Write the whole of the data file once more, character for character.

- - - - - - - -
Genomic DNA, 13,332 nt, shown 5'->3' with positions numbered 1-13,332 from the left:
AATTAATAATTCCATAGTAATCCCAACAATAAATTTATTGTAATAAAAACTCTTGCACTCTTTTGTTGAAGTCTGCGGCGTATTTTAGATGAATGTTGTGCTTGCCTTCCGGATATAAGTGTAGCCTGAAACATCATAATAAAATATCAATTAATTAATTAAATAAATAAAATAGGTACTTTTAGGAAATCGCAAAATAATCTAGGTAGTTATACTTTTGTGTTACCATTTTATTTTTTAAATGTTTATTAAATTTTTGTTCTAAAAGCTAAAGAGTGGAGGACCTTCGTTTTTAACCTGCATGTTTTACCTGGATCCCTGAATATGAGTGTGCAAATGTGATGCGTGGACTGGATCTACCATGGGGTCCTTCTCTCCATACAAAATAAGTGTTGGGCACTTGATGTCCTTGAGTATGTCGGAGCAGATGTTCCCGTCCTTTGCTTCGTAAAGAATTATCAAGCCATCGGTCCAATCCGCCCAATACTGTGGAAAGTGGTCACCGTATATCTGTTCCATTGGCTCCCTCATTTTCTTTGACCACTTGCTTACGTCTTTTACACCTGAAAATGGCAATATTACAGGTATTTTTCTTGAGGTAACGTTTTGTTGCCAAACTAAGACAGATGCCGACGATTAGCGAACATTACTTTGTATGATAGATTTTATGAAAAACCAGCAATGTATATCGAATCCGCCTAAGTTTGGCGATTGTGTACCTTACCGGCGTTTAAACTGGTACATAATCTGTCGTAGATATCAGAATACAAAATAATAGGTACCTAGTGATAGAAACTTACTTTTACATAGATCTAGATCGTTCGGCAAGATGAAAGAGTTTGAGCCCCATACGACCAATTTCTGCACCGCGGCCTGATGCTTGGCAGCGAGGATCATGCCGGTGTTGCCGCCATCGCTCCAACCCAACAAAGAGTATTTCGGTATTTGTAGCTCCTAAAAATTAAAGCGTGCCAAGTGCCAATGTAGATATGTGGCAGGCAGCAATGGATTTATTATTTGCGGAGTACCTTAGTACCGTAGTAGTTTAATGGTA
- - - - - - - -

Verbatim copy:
Genomic DNA, 13,332 nt, shown 5'->3' with positions numbered 1-13,332 from the left:
AATTAATAATTCCATAGTAATCCCAACAATAAATTTATTGTAATAAAAACTCTTGCACTCTTTTGTTGAAGTCTGCGGCGTATTTTAGATGAATGTTGTGCTTGCCTTCCGGATATAAGTGTAGCCTGAAACATCATAATAAAATATCAATTAATTAATTAAATAAATAAAATAGGTACTTTTAGGAAATCGCAAAATAATCTAGGTAGTTATACTTTTGTGTTACCATTTTATTTTTTAAATGTTTATTAAATTTTTGTTCTAAAAGCTAAAGAGTGGAGGACCTTCGTTTTTAACCTGCATGTTTTACCTGGATCCCTGAATATGAGTGTGCAAATGTGATGCGTGGACTGGATCTACCATGGGGTCCTTCTCTCCATACAAAATAAGTGTTGGGCACTTGATGTCCTTGAGTATGTCGGAGCAGATGTTCCCGTCCTTTGCTTCGTAAAGAATTATCAAGCCATCGGTCCAATCCGCCCAATACTGTGGAAAGTGGTCACCGTATATCTGTTCCATTGGCTCCCTCATTTTCTTTGACCACTTGCTTACGTCTTTTACACCTGAAAATGGCAATATTACAGGTATTTTTCTTGAGGTAACGTTTTGTTGCCAAACTAAGACAGATGCCGACGATTAGCGAACATTACTTTGTATGATAGATTTTATGAAAAACCAGCAATGTATATCGAATCCGCCTAAGTTTGGCGATTGTGTACCTTACCGGCGTTTAAACTGGTACATAATCTGTCGTAGATATCAGAATACAAAATAATAGGTACCTAGTGATAGAAACTTACTTTTACATAGATCTAGATCGTTCGGCAAGATGAAAGAGTTTGAGCCCCATACGACCAATTTCTGCACCGCGGCCTGATGCTTGGCAGCGAGGATCATGCCGGTGTTGCCGCCATCGCTCCAACCCAACAAAGAGTATTTCGGTATTTGTAGCTCCTAAAAATTAAAGCGTGCCAAGTGCCAATGTAGATATGTGGCAGGCAGCAATGGATTTATTATTTGCGGAGTACCTTAGTACCGTAGTAGTTTAATGGTA